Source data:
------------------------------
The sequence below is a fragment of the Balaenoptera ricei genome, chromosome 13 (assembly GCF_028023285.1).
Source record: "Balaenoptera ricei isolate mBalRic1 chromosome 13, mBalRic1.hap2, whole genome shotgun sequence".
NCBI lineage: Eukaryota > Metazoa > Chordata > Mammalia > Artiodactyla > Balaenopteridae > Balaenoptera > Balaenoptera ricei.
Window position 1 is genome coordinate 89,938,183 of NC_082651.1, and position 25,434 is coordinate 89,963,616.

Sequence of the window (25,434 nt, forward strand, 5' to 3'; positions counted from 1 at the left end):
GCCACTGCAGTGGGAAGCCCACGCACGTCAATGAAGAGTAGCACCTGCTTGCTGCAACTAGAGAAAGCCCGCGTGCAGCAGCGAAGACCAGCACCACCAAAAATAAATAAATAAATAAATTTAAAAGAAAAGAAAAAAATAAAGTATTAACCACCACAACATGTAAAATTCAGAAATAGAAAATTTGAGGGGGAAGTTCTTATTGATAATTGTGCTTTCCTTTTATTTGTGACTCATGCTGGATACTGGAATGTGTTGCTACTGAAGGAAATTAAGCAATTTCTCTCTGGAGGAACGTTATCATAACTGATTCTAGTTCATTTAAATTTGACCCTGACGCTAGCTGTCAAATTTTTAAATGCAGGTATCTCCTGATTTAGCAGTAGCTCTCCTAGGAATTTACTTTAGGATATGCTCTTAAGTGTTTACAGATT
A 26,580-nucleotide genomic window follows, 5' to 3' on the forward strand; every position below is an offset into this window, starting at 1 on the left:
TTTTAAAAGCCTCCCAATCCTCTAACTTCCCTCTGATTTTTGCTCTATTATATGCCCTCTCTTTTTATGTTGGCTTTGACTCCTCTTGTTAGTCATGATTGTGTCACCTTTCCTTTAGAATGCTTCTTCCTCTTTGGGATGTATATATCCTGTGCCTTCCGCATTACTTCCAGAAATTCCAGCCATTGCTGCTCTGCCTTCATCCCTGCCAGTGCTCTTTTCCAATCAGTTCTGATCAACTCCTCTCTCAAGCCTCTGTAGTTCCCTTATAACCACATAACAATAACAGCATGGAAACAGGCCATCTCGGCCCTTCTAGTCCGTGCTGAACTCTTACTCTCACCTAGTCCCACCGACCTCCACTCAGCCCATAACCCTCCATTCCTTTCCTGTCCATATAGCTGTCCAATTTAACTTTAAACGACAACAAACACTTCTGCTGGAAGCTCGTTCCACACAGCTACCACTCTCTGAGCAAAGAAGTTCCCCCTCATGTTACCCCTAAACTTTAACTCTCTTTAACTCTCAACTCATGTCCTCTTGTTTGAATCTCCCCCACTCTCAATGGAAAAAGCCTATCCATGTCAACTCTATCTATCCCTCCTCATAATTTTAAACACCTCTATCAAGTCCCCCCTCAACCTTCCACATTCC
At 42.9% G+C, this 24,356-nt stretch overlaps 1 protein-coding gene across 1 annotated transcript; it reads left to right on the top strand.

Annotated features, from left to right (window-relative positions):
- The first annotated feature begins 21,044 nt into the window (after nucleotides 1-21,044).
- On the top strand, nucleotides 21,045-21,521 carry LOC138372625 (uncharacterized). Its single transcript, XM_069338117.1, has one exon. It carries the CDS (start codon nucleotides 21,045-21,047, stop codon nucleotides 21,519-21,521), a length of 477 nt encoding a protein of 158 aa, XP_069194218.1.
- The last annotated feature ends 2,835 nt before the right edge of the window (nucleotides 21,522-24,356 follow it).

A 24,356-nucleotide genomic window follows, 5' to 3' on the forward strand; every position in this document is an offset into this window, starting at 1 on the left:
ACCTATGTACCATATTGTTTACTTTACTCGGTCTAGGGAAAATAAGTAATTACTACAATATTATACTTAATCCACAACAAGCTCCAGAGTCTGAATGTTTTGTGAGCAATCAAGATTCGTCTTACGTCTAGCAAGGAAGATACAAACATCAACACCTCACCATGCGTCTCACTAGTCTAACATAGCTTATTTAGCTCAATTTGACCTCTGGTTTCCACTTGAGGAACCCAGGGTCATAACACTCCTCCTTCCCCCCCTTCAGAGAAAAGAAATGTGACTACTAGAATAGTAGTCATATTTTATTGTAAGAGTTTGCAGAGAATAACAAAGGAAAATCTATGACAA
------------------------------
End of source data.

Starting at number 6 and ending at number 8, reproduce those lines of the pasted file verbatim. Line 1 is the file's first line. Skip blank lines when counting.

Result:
GCCACTGCAGTGGGAAGCCCACGCACGTCAATGAAGAGTAGCACCTGCTTGCTGCAACTAGAGAAAGCCCGCGTGCAGCAGCGAAGACCAGCACCACCAAAAATAAATAAATAAATAAATTTAAAAGAAAAGAAAAAAATAAAGTATTAACCACCACAACATGTAAAATTCAGAAATAGAAAATTTGAGGGGGAAGTTCTTATTGATAATTGTGCTTTCCTTTTATTTGTGACTCATGCTGGATACTGGAATGTGTTGCTACTGAAGGAAATTAAGCAATTTCTCTCTGGAGGAACGTTATCATAACTGATTCTAGTTCATTTAAATTTGACCCTGACGCTAGCTGTCAAATTTTTAAATGCAGGTATCTCCTGATTTAGCAGTAGCTCTCCTAGGAATTTACTTTAGGATATGCTCTTAAGTGTTTACAGATT
A 26,580-nucleotide genomic window follows, 5' to 3' on the forward strand; every position below is an offset into this window, starting at 1 on the left:
TTTTAAAAGCCTCCCAATCCTCTAACTTCCCTCTGATTTTTGCTCTATTATATGCCCTCTCTTTTTATGTTGGCTTTGACTCCTCTTGTTAGTCATGATTGTGTCACCTTTCCTTTAGAATGCTTCTTCCTCTTTGGGATGTATATATCCTGTGCCTTCCGCATTACTTCCAGAAATTCCAGCCATTGCTGCTCTGCCTTCATCCCTGCCAGTGCTCTTTTCCAATCAGTTCTGATCAACTCCTCTCTCAAGCCTCTGTAGTTCCCTTATAACCACATAACAATAACAGCATGGAAACAGGCCATCTCGGCCCTTCTAGTCCGTGCTGAACTCTTACTCTCACCTAGTCCCACCGACCTCCACTCAGCCCATAACCCTCCATTCCTTTCCTGTCCATATAGCTGTCCAATTTAACTTTAAACGACAACAAACACTTCTGCTGGAAGCTCGTTCCACACAGCTACCACTCTCTGAGCAAAGAAGTTCCCCCTCATGTTACCCCTAAACTTTAACTCTCTTTAACTCTCAACTCATGTCCTCTTGTTTGAATCTCCCCCACTCTCAATGGAAAAAGCCTATCCATGTCAACTCTATCTATCCCTCCTCATAATTTTAAACACCTCTATCAAGTCCCCCCTCAACCTTCCACATTCC